Iran–Iraq relations have flourished since 2005 by the exchange of high level visits: Iraqi PM Nouri al-Maliki made frequent visits to Iran, along with Jalal Talabani visiting numerous times, to help boost bilateral co-operation in all fields. A conflict occurred in December 2009, when Iraq accused Iran of seizing an oil well on the border.
a US drone strike that killed Iranian Major General Qasem Soleimani of the Islamic Revolutionary Guard Corps, commander of the Quds Force. The resolution specifically calls for ending of a 2014 agreement allowing Washington to help Iraq against Islamic State groups by sending troops. This resolution will also signify ending an agreement with Washington to station troops in Iraq as Iran vows to retaliate after the killing. On 28 September 2020, Washington made preparations to withdraw diplomats from Iraq, as a result of Iranian-backed militias firing rockets at the American Embassy in Baghdad. The officials said that the move was seen as an escalation of American confrontation with Iran.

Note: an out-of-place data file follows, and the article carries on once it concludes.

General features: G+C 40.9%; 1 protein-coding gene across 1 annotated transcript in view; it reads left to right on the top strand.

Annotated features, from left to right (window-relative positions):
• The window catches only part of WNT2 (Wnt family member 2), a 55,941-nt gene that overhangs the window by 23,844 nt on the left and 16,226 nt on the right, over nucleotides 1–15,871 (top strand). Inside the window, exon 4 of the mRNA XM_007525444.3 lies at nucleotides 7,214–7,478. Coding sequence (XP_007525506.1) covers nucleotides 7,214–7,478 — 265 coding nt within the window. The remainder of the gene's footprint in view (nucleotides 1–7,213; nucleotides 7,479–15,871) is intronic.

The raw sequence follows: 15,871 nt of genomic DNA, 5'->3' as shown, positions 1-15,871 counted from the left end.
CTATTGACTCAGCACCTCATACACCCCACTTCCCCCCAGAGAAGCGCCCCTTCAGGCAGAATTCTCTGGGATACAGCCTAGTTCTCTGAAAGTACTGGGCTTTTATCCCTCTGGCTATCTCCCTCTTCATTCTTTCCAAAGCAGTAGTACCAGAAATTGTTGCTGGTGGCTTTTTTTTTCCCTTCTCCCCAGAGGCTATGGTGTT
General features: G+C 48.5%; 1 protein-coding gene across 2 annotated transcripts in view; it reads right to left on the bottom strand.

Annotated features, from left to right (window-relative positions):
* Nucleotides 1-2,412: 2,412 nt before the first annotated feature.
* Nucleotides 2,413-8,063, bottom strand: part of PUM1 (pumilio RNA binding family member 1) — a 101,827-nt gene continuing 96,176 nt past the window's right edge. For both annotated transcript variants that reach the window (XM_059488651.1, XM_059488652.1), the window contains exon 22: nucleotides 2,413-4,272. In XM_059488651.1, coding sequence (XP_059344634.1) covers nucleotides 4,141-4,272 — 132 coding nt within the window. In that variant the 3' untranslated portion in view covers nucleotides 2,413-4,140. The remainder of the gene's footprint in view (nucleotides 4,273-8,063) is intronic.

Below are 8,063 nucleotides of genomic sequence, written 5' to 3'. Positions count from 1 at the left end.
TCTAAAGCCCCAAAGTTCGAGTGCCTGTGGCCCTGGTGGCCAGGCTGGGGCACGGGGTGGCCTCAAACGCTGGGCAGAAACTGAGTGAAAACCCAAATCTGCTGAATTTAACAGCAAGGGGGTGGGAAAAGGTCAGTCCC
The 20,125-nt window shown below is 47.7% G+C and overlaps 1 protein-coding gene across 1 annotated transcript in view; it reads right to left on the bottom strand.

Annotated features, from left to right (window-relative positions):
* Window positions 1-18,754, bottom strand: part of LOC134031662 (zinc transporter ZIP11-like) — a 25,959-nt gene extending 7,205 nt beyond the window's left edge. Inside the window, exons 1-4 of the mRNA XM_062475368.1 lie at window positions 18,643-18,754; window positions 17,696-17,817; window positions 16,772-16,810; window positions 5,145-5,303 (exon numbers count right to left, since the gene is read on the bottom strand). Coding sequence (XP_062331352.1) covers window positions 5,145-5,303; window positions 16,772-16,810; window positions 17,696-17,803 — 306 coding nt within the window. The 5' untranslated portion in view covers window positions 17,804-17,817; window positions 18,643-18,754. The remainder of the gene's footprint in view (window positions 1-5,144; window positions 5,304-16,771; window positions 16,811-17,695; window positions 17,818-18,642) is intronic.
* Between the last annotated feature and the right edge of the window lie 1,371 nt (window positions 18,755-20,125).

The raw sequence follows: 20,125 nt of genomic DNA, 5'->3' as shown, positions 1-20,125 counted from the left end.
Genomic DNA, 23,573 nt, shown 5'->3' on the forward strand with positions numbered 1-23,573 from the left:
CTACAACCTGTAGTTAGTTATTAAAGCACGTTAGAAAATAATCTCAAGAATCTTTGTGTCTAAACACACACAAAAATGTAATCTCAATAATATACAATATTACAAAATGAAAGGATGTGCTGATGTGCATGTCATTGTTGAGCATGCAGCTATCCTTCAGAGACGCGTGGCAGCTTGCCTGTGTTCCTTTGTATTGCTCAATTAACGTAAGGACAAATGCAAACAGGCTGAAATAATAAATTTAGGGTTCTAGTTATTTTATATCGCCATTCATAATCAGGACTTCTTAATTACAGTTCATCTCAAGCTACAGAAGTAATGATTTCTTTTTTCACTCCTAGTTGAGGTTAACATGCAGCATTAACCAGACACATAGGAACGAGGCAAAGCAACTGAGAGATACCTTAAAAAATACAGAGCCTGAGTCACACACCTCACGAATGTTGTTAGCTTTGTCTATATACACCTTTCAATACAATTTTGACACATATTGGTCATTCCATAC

According to experts, it is not within the parliament's power to issue political decisions, but rather its task is to issue legislation and laws, and therefore the decision issued was more of a recommendation or a proposal. Moreover, the government was a caretaker government, which means that its mission is to run the day-to-day affairs of the country and not to take decisions to cancel the security agreement with the United States of America or any counterparts. An Iraqi legal expert, Tariq Harb, stated that the parliament's decision has no legal effect because it did not restrict its implementation in time and left the matter to the government, which according to him is like a farce in order to absorb anger. He added that "the Speaker of Parliament did not clarify the number of voters, the number of those who said yes and the number of those who said no", and that "a law should have been issued and not a decision".